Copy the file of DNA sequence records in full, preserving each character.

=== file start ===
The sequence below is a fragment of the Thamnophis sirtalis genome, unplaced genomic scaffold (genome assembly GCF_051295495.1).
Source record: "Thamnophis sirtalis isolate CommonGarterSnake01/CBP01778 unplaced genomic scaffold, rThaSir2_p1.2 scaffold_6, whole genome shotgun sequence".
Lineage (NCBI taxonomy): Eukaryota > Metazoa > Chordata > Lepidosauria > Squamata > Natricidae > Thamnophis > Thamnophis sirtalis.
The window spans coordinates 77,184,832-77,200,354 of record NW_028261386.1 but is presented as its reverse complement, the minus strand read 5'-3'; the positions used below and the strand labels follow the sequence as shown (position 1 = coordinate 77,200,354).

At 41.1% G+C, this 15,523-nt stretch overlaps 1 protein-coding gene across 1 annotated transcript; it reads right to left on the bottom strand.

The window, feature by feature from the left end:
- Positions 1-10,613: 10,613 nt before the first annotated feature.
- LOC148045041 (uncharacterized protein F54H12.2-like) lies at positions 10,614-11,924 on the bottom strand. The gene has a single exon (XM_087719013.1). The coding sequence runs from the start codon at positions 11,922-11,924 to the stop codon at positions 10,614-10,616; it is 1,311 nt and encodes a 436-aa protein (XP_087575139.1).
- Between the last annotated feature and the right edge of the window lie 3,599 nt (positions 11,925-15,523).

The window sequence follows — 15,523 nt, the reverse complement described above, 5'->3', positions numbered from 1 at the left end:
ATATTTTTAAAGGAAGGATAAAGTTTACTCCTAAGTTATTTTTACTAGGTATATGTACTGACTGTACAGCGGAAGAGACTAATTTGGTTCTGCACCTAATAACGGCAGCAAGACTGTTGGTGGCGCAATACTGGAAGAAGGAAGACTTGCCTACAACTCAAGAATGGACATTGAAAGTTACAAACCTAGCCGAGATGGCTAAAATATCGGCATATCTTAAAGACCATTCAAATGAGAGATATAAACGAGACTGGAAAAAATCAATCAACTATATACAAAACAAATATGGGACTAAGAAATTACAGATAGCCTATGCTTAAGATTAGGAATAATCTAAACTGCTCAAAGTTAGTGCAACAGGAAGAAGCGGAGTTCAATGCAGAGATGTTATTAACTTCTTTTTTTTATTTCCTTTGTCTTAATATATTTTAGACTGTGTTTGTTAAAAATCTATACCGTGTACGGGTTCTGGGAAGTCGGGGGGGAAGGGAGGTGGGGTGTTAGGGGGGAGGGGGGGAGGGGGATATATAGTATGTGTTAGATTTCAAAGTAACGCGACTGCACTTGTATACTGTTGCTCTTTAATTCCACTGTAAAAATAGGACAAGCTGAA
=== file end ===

The sequence below is a fragment of the Thamnophis sirtalis genome, unplaced genomic scaffold (genome assembly GCF_051295495.1).
Source record: "Thamnophis sirtalis isolate CommonGarterSnake01/CBP01778 unplaced genomic scaffold, rThaSir2_p1.2 scaffold_6, whole genome shotgun sequence".
Lineage (NCBI taxonomy): Eukaryota > Metazoa > Chordata > Lepidosauria > Squamata > Natricidae > Thamnophis > Thamnophis sirtalis.
The window spans coordinates 77,184,832-77,200,354 of record NW_028261386.1 but is presented as its reverse complement, the minus strand read 5'-3'; the positions used below and the strand labels follow the sequence as shown (position 1 = coordinate 77,200,354).

At 41.1% G+C, this 15,523-nt stretch overlaps 1 protein-coding gene across 1 annotated transcript; it reads right to left on the bottom strand.

The window, feature by feature from the left end:
- Positions 1-10,613: 10,613 nt before the first annotated feature.
- LOC148045041 (uncharacterized protein F54H12.2-like) lies at positions 10,614-11,924 on the bottom strand. The gene has a single exon (XM_087719013.1). The coding sequence runs from the start codon at positions 11,922-11,924 to the stop codon at positions 10,614-10,616; it is 1,311 nt and encodes a 436-aa protein (XP_087575139.1).
- Between the last annotated feature and the right edge of the window lie 3,599 nt (positions 11,925-15,523).

The window sequence follows — 15,523 nt, the reverse complement described above, 5'->3', positions numbered from 1 at the left end:
ATATTTTTAAAGGAAGGATAAAGTTTACTCCTAAGTTATTTTTACTAGGTATATGTACTGACTGTACAGCGGAAGAGACTAATTTGGTTCTGCACCTAATAACGGCAGCAAGACTGTTGGTGGCGCAATACTGGAAGAAGGAAGACTTGCCTACAACTCAAGAATGGACATTGAAAGTTACAAACCTAGCCGAGATGGCTAAAATATCGGCATATCTTAAAGACCATTCAAATGAGAGATATAAACGAGACTGGAAAAAATCAATCAACTATATACAAAACAAATATGGGACTAAGAAATTACAGATAGCCTATGCTTAAGATTAGGAATAATCTAAACTGCTCAAAGTTAGTGCAACAGGAAGAAGCGGAGTTCAATGCAGAGATGTTATTAACTTCTTTTTTTTATTTCCTTTGTCTTAATATATTTTAGACTGTGTTTGTTAAAAATCTATACCGTGTACGGGTTCTGGGAAGTCGGGGGGGAAGGGAGGTGGGGTGTTAGGGGGGAGGGGGGGAGGGGGATATATAGTATGTGTTAGATTTCAAAGTAACGCGACTGCACTTGTATACTGTTGCTCTTTAATTCCACTGTAAAAATAGGACAAGCTGAA